The Dangers of Alcohol Poisoning in Dogs
Will a Dog Drink Alcohol?
The simple answer is yes, a dog will drink alcohol. That does not mean they should, but sadly each year dogs are poisoned, sometimes fatally, by a person sharing their beverage with them.
While not all dogs are attracted to alcohol, some quite like to take a sip out of a glass. Some may mistake clear spirits for water, especially if it has been diluted. Drinks that contain eggs or cream are also very tempting to a dog. Irish cream and similar beverages taste good to a dog and can be a prime source of alcohol poisoning.
Offering a pet alcohol is a particularly bad idea. Not only could it encourage the dog to steal alcohol at a later date, but even a small sip can result in fatal health consequences.
While alcoholic drinks are the obvious source of poisoning, they are far from the only way dogs are made ill by alcohol. Many household products contain a form of alcohol that can harm a dog. These can include antifreeze, some types of washing liquid, rubbing alcohol, rotting fruit and certain medicines. Even more worrying is that a dog does not necessarily need to consume alcohol to be poisoned. In 1984, there was a report of ethanol poisoning in a litter of six-week-old puppies who had been shampooed with an alcohol-based dishwashing detergent.
Types of Alcohol
There are three key types of alcohol poisoning
- Isopropanol: twice as toxic as ethanol and found in some flea treatments
- Methanol: found in antifreeze
- Ethanol: commonest cause of poisoning
Understanding the causes and symptoms of alcohol poisoning could save your dog's life, but just as important is knowing how to prevent the situation occurring in the first place.
Isopropanol (sometimes Isopropyl) is not a type of alcohol you drink, however, it is a common ingredient in household disinfectants, in antiseptics, hand sanitisers and detergents. It is also found in some spray on flea treatments, along with rubbing alcohol.
Isopropanol can be absorbed through the skin and is very toxic. It can cause skin irritation to both pets and humans, but when enough is absorbed (either by ingestion, inhalation or through the skin) then it results in poisoning which must be urgently treated. Isopropanol is also highly flammable.
Rubbing alcohol, that contains isopropanol, is sometimes suggested as a home remedy for treating fleas. It is easy to poison a dog this way, as the isopropanol is readily absorbed through the skin. Even worse, if the dog consumes any of the rubbing alcohol they can become fatally ill within thirty minutes.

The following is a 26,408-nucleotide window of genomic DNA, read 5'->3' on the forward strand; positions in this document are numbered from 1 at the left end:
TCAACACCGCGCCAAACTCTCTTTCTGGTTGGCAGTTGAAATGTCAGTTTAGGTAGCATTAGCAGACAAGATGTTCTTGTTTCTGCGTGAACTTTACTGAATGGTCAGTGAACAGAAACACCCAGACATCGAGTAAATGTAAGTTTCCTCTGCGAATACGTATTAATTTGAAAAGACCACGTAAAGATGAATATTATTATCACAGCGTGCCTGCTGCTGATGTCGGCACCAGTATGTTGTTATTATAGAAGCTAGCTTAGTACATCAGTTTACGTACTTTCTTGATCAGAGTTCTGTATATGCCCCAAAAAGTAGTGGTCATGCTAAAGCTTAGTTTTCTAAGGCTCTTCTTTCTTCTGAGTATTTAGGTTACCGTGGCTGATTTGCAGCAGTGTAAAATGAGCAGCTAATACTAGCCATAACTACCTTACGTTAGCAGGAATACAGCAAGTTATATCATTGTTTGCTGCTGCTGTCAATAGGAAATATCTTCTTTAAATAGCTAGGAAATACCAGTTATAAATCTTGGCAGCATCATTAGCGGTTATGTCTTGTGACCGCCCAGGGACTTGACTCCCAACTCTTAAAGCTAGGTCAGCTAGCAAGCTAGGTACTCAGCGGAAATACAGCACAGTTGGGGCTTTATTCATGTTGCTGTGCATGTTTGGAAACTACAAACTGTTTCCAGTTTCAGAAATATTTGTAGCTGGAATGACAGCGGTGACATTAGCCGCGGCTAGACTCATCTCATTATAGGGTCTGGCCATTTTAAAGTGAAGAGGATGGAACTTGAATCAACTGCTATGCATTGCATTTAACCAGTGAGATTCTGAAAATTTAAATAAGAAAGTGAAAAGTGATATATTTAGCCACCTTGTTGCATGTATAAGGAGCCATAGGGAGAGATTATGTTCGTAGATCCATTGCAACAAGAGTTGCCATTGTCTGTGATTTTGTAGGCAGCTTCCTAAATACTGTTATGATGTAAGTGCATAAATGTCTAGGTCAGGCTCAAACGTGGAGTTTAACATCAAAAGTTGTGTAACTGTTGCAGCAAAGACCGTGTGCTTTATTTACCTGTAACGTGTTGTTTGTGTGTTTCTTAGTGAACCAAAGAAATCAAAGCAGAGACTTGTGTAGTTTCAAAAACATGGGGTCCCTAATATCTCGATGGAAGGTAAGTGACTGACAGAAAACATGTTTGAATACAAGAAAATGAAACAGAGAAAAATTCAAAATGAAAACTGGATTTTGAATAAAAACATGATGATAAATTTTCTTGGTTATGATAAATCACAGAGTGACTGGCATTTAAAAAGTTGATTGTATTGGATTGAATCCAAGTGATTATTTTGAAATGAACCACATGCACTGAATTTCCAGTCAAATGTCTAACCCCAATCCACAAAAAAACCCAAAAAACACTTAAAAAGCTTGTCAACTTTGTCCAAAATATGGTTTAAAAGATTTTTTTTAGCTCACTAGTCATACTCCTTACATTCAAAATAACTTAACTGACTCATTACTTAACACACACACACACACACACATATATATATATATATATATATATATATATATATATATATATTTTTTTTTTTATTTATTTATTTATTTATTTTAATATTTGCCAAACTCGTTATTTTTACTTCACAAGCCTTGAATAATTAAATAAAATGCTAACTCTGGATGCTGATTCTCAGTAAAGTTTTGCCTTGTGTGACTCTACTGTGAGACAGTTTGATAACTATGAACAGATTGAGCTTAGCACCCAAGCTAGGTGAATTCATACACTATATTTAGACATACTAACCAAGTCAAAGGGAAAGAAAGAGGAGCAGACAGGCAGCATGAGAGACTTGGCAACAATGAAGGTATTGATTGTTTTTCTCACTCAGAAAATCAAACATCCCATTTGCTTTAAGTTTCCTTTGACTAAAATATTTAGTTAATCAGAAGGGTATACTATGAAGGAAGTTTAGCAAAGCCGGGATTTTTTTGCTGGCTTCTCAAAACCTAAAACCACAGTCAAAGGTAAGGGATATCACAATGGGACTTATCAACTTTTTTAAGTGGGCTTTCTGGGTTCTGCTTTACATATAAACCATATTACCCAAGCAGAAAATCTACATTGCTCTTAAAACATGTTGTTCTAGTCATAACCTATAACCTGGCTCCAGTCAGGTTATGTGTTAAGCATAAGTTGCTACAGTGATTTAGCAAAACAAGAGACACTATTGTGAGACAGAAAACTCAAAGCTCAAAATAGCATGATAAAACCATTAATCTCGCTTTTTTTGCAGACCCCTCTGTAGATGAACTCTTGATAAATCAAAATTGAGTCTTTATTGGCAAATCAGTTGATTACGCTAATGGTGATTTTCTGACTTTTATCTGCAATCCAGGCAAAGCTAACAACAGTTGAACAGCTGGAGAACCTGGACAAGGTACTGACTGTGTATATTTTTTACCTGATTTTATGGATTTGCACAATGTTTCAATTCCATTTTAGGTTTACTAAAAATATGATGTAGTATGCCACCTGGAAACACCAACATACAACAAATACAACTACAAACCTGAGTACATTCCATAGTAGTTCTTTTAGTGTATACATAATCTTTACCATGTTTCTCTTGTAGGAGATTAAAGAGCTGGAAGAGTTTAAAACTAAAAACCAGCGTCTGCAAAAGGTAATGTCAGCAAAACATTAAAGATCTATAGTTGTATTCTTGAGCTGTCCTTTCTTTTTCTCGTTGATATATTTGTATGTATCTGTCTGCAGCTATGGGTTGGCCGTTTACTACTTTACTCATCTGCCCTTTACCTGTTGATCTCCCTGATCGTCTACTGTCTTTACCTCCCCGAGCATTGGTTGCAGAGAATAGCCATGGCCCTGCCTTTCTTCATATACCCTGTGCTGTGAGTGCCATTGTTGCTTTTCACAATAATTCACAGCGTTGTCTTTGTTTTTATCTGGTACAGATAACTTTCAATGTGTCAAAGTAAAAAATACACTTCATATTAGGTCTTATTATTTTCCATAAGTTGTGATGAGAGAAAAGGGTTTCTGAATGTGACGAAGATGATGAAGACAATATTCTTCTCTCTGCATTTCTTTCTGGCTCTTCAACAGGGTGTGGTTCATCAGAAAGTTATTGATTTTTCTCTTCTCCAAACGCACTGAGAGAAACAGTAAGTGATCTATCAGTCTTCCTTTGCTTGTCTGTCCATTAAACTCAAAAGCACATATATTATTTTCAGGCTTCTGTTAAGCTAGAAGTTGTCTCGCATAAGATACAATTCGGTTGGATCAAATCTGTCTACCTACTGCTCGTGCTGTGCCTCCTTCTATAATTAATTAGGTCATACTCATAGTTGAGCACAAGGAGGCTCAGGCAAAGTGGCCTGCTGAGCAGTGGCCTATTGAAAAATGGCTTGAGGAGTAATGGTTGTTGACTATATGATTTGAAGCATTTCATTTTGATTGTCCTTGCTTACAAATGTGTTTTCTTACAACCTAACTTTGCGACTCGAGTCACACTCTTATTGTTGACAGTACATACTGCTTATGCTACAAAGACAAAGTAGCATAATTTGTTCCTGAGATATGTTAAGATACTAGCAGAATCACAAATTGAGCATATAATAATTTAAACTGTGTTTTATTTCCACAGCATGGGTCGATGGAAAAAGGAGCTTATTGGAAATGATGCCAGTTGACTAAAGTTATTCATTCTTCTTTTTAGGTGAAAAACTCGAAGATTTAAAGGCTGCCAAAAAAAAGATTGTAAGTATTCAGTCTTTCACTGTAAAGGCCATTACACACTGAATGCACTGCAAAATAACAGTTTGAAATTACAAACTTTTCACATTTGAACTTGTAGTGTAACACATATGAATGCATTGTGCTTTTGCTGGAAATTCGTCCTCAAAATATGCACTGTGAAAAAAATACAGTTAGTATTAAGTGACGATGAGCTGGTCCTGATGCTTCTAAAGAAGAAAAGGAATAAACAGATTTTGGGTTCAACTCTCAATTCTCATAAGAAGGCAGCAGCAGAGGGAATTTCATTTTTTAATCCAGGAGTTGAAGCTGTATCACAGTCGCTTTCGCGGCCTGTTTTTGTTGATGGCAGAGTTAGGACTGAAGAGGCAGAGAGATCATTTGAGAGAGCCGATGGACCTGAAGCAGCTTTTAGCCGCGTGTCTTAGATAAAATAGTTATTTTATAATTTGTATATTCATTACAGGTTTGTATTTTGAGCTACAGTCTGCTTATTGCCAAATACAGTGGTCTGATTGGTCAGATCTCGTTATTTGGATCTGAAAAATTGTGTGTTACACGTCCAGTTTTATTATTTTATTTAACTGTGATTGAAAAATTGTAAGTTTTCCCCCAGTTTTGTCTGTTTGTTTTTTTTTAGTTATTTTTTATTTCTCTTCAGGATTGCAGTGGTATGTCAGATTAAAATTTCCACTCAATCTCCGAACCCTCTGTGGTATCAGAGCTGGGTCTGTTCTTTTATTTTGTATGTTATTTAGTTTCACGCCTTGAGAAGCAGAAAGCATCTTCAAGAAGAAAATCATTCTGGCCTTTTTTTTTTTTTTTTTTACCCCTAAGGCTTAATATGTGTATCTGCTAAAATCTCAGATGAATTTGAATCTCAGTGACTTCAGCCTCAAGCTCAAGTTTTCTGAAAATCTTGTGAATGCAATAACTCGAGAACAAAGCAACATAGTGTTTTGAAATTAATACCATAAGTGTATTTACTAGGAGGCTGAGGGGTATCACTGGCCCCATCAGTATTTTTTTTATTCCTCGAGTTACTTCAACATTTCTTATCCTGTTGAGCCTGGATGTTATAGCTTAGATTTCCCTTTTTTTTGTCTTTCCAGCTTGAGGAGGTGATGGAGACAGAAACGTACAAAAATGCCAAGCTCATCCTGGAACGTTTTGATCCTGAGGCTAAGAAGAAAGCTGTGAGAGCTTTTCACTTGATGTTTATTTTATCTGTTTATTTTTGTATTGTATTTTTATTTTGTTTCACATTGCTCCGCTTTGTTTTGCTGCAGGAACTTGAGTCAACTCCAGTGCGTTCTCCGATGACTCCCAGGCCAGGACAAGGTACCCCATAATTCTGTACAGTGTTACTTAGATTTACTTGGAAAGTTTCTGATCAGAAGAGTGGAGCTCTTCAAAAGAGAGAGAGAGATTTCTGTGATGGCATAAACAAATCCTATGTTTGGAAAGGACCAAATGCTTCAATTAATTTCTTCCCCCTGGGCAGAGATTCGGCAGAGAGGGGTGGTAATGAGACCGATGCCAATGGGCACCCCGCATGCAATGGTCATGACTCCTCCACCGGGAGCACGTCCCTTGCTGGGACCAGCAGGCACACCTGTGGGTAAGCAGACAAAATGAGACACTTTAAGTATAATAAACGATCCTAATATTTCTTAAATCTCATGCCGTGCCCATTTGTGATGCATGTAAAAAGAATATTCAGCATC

Some commercial flea and tick sprays also contain isopropanol. While a light spritz with these sprays should not be harmful, over-spraying, or using too often can result in poisoning. Also, if the fur is left damp and your dog licks itself, then it will ingest isopropanol with potentially hazardous effects. A last thing to remember is that these products are flammable, so pets treated with them should not be exposed to naked flames until they are completely dry.
Methanol is another form of alcohol that is highly toxic. The commonest use for it in household products is as an antifreeze in screen wash for cars. Very little methanol is required to poison a pet, as little as 3ml could be enough to seriously harm a small dog. Unfortunately, a lot of antifreeze products have a sweet taste which is attractive to animals.
While it is relatively simple to keep containers of antifreeze away from pets, it is important to bear in mind that it can also leak from cars and form puddles which are then lapped up by dogs or cats. Sadly, antifreeze poisoning is often fatal and those pets that survive may be at a higher risk of developing chronic kidney disease. If you think your pet has consumed antifreeze, get them to a vet immediately. The sooner they are treated, the better the chances of them surviving.
On a brighter note, some manufacturers are changing the formulas of their antifreeze to remove the methanol or are adding products that give it a bitter taste to discourage animals from drinking it.
Ethanol is also called drinking alcohol. Unlike isopropanol and methanol, which should not be consumed by people, ethanol is the principal ingredient in alcoholic drinks. Ethanol is produced naturally through fermentation and as a result can be found in rotting fruit and fruit juice. The fermentation process is caused by yeast reacting to sugars, and this is why unbaked bread dough can contain ethanol. Ethanol poisoning can occur in dogs that consume uncooked bread.
Ethanol is also found in antiseptics and hand sanitisers. In some countries, it is used as a fuel for cars. It may also be found in marker pens, mouthwash, perfume and deodorants. In fact, ethanol is virtually unavoidable as it is found in so many products and items of food. Usually, the amount in these products is so low that it does no harm, but over-consumption can lead to poisoning, this is especially true if a dog consumes alcoholic drinks or a product such as mouthwash.